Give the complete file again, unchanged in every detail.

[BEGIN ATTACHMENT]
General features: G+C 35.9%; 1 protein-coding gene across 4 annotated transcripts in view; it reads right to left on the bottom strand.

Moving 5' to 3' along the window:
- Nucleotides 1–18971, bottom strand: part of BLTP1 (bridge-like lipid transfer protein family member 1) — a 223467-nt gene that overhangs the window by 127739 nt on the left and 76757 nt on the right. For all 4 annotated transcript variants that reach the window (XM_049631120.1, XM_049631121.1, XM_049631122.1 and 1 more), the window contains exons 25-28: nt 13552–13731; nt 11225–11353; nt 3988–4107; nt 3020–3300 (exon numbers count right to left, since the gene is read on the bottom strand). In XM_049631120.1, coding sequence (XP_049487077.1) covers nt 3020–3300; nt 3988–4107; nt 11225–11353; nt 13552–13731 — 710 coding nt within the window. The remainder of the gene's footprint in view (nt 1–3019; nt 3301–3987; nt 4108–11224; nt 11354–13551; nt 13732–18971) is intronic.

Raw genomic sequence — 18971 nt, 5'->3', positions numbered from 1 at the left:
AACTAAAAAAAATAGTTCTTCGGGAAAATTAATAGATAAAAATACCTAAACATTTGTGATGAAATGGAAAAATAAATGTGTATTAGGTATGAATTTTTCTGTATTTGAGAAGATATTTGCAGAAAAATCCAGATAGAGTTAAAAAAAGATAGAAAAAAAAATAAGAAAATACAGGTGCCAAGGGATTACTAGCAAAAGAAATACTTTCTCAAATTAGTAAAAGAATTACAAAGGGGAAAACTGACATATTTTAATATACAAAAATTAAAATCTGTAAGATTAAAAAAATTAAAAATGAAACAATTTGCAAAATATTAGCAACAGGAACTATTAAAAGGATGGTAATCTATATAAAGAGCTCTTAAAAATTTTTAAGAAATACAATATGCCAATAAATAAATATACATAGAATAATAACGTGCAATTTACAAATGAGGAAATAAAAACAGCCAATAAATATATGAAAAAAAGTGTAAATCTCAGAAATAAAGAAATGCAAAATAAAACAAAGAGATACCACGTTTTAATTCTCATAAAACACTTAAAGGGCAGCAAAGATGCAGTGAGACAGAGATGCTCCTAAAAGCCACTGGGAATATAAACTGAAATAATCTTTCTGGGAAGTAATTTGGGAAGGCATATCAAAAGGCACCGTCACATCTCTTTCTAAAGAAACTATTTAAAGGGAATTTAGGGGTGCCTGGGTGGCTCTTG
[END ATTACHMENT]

General features: G+C 35.9%; 1 protein-coding gene across 4 annotated transcripts in view; it reads right to left on the bottom strand.

Moving 5' to 3' along the window:
- Nucleotides 1–18971, bottom strand: part of BLTP1 (bridge-like lipid transfer protein family member 1) — a 223467-nt gene that overhangs the window by 127739 nt on the left and 76757 nt on the right. For all 4 annotated transcript variants that reach the window (XM_049631120.1, XM_049631121.1, XM_049631122.1 and 1 more), the window contains exons 25-28: nt 13552–13731; nt 11225–11353; nt 3988–4107; nt 3020–3300 (exon numbers count right to left, since the gene is read on the bottom strand). In XM_049631120.1, coding sequence (XP_049487077.1) covers nt 3020–3300; nt 3988–4107; nt 11225–11353; nt 13552–13731 — 710 coding nt within the window. The remainder of the gene's footprint in view (nt 1–3019; nt 3301–3987; nt 4108–11224; nt 11354–13551; nt 13732–18971) is intronic.

Raw genomic sequence — 18971 nt, 5'->3', positions numbered from 1 at the left:
AACTAAAAAAAATAGTTCTTCGGGAAAATTAATAGATAAAAATACCTAAACATTTGTGATGAAATGGAAAAATAAATGTGTATTAGGTATGAATTTTTCTGTATTTGAGAAGATATTTGCAGAAAAATCCAGATAGAGTTAAAAAAAGATAGAAAAAAAAATAAGAAAATACAGGTGCCAAGGGATTACTAGCAAAAGAAATACTTTCTCAAATTAGTAAAAGAATTACAAAGGGGAAAACTGACATATTTTAATATACAAAAATTAAAATCTGTAAGATTAAAAAAATTAAAAATGAAACAATTTGCAAAATATTAGCAACAGGAACTATTAAAAGGATGGTAATCTATATAAAGAGCTCTTAAAAATTTTTAAGAAATACAATATGCCAATAAATAAATATACATAGAATAATAACGTGCAATTTACAAATGAGGAAATAAAAACAGCCAATAAATATATGAAAAAAAGTGTAAATCTCAGAAATAAAGAAATGCAAAATAAAACAAAGAGATACCACGTTTTAATTCTCATAAAACACTTAAAGGGCAGCAAAGATGCAGTGAGACAGAGATGCTCCTAAAAGCCACTGGGAATATAAACTGAAATAATCTTTCTGGGAAGTAATTTGGGAAGGCATATCAAAAGGCACCGTCACATCTCTTTCTAAAGAAACTATTTAAAGGGAATTTAGGGGTGCCTGGGTGGCTCTTG